You have received very good advice for the most part on V8 conversion of Jag sedans. I will offer what I think is a summary flavored with my personal opinion. The six cylinder Jag engines are robust with adequate power. Their reliability has been tainted by poor maintenance on this side of the Atlantic. The six cylinder XK or XJ40 engine are high quality powerful units with great longevity provided that they are maintained properly. Most problems with XJ Jaguar models are electrical, not mechanical. The electrical problems usually are derived from improper and even ignorant maintenance and repairs. XK units may be overhauled for about $4000. XJ40 units are somewhat more expensive due to the more complex valve arrangement. I submit that a conversion costs a lot more, particularly if the V8 is to be reconditioned before it is installed. Both reconditioned units will have great longevity but the original Jaguar engine will have much greater resale value. I have seen V8 conversions go begging for another owner when placed on sale. A quick look at resale ads in most sources of Jaguar used cars will confirm this. My advice is to stay with the Jaguar 6 unless you cannot find or live with available sources of electrical/mechanical maintenance.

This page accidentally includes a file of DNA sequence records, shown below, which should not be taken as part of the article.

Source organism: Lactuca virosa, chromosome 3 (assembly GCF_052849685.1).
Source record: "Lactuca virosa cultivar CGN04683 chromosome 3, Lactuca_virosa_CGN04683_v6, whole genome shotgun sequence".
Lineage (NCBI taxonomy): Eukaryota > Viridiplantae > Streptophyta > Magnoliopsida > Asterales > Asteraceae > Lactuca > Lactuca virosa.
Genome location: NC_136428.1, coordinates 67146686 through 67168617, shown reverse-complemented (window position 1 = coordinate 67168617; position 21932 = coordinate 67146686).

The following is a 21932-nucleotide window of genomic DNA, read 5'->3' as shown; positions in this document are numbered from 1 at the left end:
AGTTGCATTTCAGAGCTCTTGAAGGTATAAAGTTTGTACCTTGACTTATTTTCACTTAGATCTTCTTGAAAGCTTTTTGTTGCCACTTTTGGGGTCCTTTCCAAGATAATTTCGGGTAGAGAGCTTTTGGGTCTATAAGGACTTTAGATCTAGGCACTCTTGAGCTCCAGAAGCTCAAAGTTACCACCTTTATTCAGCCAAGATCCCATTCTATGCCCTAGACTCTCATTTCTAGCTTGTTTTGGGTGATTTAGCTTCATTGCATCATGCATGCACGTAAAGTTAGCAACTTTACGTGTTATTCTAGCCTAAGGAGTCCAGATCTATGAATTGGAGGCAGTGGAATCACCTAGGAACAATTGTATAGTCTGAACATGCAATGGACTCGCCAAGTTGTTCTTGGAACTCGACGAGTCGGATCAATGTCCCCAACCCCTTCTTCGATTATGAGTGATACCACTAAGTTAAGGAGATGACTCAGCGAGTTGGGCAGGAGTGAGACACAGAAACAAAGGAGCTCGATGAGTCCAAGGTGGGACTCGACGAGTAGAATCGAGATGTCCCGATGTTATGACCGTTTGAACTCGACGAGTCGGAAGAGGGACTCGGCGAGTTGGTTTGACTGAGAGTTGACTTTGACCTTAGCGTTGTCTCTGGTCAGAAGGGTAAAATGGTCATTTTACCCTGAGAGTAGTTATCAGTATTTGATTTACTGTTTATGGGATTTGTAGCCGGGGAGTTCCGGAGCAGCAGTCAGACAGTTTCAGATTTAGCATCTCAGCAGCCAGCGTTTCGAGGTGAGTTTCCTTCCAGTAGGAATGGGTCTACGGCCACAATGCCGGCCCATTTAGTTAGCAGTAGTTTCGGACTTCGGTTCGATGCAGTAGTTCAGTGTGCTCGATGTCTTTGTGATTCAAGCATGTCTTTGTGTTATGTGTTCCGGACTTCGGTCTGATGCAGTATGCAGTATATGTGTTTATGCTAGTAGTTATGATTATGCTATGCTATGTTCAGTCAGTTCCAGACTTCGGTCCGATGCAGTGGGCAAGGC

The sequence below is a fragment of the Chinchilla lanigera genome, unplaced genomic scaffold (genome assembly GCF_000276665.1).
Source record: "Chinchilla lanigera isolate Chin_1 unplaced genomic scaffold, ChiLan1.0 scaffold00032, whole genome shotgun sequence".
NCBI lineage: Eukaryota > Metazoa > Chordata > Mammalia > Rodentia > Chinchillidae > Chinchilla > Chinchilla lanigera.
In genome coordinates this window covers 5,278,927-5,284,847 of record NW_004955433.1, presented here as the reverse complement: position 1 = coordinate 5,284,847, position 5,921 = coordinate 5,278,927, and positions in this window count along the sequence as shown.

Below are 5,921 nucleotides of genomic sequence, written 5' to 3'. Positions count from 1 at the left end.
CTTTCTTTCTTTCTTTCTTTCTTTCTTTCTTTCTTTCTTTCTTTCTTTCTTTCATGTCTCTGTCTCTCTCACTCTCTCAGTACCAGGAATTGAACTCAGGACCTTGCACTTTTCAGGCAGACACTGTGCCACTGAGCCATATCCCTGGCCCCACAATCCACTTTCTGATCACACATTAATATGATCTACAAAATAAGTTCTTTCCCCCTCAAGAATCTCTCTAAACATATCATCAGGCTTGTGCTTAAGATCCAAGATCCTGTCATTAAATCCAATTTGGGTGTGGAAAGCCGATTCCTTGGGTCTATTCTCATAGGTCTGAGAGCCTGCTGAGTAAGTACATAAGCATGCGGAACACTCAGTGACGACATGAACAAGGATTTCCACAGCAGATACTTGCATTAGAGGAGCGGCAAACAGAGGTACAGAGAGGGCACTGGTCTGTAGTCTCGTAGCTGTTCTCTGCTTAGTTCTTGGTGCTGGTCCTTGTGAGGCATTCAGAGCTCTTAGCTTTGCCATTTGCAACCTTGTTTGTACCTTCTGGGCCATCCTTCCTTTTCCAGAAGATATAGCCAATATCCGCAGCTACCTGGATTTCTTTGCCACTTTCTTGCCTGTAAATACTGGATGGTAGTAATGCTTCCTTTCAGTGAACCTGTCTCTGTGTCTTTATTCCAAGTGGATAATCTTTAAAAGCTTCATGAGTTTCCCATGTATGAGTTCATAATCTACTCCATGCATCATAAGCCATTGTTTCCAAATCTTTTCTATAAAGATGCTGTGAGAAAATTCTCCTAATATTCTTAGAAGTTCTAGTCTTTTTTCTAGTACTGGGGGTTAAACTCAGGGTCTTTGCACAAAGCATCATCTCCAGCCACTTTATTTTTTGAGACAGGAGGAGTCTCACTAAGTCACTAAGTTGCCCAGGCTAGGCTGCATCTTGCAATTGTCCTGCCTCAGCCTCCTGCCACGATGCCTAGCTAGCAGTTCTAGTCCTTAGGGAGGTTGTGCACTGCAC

On anather note, the 12 cylinder Jags are magnificant, smooth and powerful units that are engineering tour de force. The cost of overhaul or head work among other factors make V8 replacement practical. Since the market for used V12s is not very good due to relativily high availability, complexity and engine inaccessibility that produce high maintenance costs. The situation is quite different. I still prefer and recommend staying with the Jaguar engine if you can bear the tariff. I would also recommend getting a Corvette if you want a Chevy V8. I hope that this discussion thouroughly confuses the Johns V8 conversion issue. Pureism and authenticity aside, long live the 4.2 liter XK engine!!

spit_head
12-02-2004, 11:19 PM
Why build up a stock 280 + Hp Jag. and want to compare it to a 180 to 210 Hp american anchor??? /ubbthreads/images/graemlins/hammer.gif

J. Christian
12-03-2004, 06:43 PM
I had been considering a transplant for my 1979 XJ6 (actually, that was the reason I bought it in the first place), but on further reflection, have decided to keep the Jag powerplant for exactly the reasons pointed out above. If it were a 12 cylinder in need of an overhaul, I might reconsider, but I have over 100,000 miles on mine, and after a tune up, it is plenty strong. The only change that I might make is to switch from the troublesome EFI to carbs.
I would also like to point out that this thread has been active for almost three years!! There are obviously people that feel quite strongly about both sides!